Available evidence for climatic conditions in the southern Canadian Rockies around the period of the Early Medieval Warm Period is presented and reviewed. Treelines appear to have been above present levels during the 14th–17th centuries and there is limited evidence of higher treelines ca. 100014C yr B.P. (ca. 1000 A.D.). During the 13th century at least three glaciers were advancing over mature forest in valley floor sites, 0.5–1.0 km upvalley of Little Ice Age maximum positions attained in the 18th and 19th centuries. Tree-ring width chronologies from treeline sites show suppressed growth in the early 12th century and for several periods in the 12th–14th centuries. The only tree-ring chronology presently spanning the 900–1300 A.D. interval has generally wider ringwidths between 950 and 1100 A.D. suggesting conditions were more favourable at that time. Forested sites overrun by glaciers in the 12th–14th centuries have only been deglaciated within the present century.

Carbon-14 production compared to oxygen isotope records from Camp Century, Greenland and Devon Island, Canada

January 1982


11 Reads

Carbon-14 production rate variations that are not explainable by geomagnetic changes are thought to be in antiphase with solar activity and as such should be in antiphase with paleotemperature records or proxy temperature histories such as those obtainable from oxygen isotope analyses of ice cores. Oxygen isotope records from Camp Century, Greenland and Devon Island Ice Cap are in phase with each other over thousands of years and in antiphase to the 14C production rate residuals.

Envisioning carbon capture and storage: Expanded possibilities due to air capture, leakage insurance, and C-14 monitoring

October 2009


102 Reads

In order to meet the challenge of climate change while allowing for continued economic development, the world will have to adopt a net zero carbon energy infrastructure. Due to the world’s large stock of low-cost fossil fuels, there is strong motivation to explore the opportunities for capturing the CO2 that is produced in the combustion of fossil fuels and keeping it out of the atmosphere. Three distinct sets of technologies are needed to allow for climate neutral use of fossil fuels: (1) capture of CO2 at concentrated sources like electric power plants, future hydrogen production plants and steel and cement plants; (2) capture of CO2 from the air; and (3) the safe and permanent storage of CO2 away from the atmosphere. A strong regime of carbon accounting is also necessary to gain the public’s trust in the safety and permanence of CO2 storage. This paper begins with an extensive overview of carbon capture and storage technologies, and then presents a vision for the potential implementation of carbon capture and storage, drawing upon new ideas such as air capture technology, leakage insurance, and monitoring using a radioactive isotope such as C-14. These innovations, which may provide a partial solution for managing the risks associated with long-term carbon storage, are not well developed in the existing literature and deserve greater study.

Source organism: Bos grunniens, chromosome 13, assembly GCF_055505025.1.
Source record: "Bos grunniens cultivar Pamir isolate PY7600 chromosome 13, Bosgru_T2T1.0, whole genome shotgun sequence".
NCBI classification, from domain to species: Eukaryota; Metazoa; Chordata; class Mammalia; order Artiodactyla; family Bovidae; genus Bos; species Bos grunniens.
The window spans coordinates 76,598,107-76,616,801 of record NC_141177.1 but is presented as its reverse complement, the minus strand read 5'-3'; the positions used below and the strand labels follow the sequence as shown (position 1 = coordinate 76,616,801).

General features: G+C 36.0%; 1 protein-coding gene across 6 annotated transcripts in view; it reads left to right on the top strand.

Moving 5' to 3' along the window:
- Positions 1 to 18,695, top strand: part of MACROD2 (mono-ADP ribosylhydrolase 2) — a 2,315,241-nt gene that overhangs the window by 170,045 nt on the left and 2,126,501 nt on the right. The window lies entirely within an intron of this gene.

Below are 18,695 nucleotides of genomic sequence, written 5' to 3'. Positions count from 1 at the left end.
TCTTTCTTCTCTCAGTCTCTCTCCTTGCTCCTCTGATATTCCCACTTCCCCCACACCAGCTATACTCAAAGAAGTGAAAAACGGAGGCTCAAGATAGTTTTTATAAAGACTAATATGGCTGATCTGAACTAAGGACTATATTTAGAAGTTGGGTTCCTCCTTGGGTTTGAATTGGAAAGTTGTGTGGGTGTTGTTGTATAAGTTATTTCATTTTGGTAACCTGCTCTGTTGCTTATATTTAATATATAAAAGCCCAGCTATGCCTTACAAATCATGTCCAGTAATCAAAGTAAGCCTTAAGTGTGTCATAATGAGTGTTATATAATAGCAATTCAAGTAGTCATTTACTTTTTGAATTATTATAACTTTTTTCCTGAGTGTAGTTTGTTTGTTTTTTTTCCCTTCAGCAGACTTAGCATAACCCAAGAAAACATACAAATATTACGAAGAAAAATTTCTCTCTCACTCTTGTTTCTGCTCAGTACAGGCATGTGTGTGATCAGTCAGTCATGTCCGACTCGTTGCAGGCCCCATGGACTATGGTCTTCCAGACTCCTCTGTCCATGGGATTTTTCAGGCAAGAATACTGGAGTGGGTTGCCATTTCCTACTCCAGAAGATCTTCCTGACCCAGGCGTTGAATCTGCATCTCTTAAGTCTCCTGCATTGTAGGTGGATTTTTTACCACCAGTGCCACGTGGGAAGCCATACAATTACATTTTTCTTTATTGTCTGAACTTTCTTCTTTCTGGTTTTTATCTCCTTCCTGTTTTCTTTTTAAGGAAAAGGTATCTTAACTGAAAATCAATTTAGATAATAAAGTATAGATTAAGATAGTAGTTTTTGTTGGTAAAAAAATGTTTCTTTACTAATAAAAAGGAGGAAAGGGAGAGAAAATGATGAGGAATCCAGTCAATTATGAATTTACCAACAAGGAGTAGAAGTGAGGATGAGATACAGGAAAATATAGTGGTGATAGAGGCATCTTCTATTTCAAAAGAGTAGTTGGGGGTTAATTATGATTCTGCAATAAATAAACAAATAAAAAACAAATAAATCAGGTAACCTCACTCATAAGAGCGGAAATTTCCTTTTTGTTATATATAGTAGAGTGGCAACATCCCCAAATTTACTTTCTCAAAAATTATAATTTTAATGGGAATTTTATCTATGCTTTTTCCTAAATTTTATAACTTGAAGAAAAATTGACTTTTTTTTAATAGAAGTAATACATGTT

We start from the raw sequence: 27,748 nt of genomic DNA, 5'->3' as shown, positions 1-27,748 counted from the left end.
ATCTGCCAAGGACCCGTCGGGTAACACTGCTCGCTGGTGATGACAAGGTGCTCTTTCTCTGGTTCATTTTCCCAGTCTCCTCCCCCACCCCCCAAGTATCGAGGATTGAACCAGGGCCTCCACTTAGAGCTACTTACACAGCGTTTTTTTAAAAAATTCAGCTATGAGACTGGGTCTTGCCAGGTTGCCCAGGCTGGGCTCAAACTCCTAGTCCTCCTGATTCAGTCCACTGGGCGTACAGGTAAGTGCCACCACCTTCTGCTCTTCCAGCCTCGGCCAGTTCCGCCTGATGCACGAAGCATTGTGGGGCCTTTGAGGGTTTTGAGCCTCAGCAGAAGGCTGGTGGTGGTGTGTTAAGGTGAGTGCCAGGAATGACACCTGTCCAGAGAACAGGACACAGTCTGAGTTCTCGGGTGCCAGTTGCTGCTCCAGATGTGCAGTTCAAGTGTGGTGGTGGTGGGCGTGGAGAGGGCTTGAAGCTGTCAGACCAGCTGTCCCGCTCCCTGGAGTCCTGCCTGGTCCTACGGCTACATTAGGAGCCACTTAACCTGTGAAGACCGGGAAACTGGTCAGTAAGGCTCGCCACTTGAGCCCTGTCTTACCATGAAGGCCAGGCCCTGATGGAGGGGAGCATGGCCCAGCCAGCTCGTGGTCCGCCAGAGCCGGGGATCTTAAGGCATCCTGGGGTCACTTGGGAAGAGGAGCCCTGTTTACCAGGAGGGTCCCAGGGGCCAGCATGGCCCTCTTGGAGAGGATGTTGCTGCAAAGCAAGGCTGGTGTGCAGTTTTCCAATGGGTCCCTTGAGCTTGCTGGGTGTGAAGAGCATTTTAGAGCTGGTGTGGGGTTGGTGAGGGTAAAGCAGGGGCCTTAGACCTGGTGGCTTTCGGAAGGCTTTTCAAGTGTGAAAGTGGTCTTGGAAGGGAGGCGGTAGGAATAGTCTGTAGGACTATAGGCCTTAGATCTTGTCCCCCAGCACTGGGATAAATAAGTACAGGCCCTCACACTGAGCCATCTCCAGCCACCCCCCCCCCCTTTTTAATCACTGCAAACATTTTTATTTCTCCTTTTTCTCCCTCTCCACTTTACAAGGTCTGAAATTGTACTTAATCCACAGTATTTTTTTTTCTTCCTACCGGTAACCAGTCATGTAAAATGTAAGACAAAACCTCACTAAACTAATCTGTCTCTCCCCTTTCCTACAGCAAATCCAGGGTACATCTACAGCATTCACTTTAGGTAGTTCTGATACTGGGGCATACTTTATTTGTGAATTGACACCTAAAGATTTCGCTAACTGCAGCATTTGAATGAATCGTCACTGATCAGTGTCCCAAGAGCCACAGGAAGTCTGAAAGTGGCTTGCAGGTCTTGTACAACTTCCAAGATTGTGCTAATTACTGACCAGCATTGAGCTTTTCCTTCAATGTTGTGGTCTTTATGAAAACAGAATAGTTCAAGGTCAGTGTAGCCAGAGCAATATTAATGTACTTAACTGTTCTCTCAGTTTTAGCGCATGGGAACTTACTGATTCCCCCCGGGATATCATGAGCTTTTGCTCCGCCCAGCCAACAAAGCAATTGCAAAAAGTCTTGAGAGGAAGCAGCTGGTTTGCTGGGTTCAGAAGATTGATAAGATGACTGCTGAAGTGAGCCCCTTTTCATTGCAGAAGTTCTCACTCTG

Recent Wyoming temperature trends, their drivers, and impacts in a 14,000-year context

May 2012


139 Reads

Wyoming provides more fossil fuels to the remainder of the United States than any other state or country, and its citizens remain skeptical of anthropogenic influences on their climate. However, much of the state including Yellowstone National Park and the headwaters of several major river systems, may have already been affected by rising temperatures. This paper examines the historic climate record from Wyoming in the context of ∼14,000-year temperature reconstructions based on fossil pollen data. The analysis shows that 24 of 30 U.S. Historical Climatology Network records from the state show an increase in the frequency of unusually warm years since 1978. Statewide temperatures have included 15 years (50%) from 1978 to 2007 that were greater than 1σ above the mean annual temperature for 1895–1978. The frequent warm years coincide with a reduction in the frequency of extremely low (<−20°C) January temperatures, and are not well explained by factors such as solar irradiance and the Pacific Decadal Oscillation. Linear regressions require inclusion of atmospheric greenhouse gas concentrations to explain the multi-decadal temperature trends. The observed warming is large in Yellowstone National Park where 21 years (70%) from 1978 to 2007 were greater than 1σ above the 1895–1978 mean; the deviation from the mean (>1°C) is greater than any time in the past 6,000 years. Recent temperatures have become as high as those experienced from 11,000 to 6,000 years ago when summer insolation was >6% higher than today and when regional ecosystems experienced frequent severe disturbances.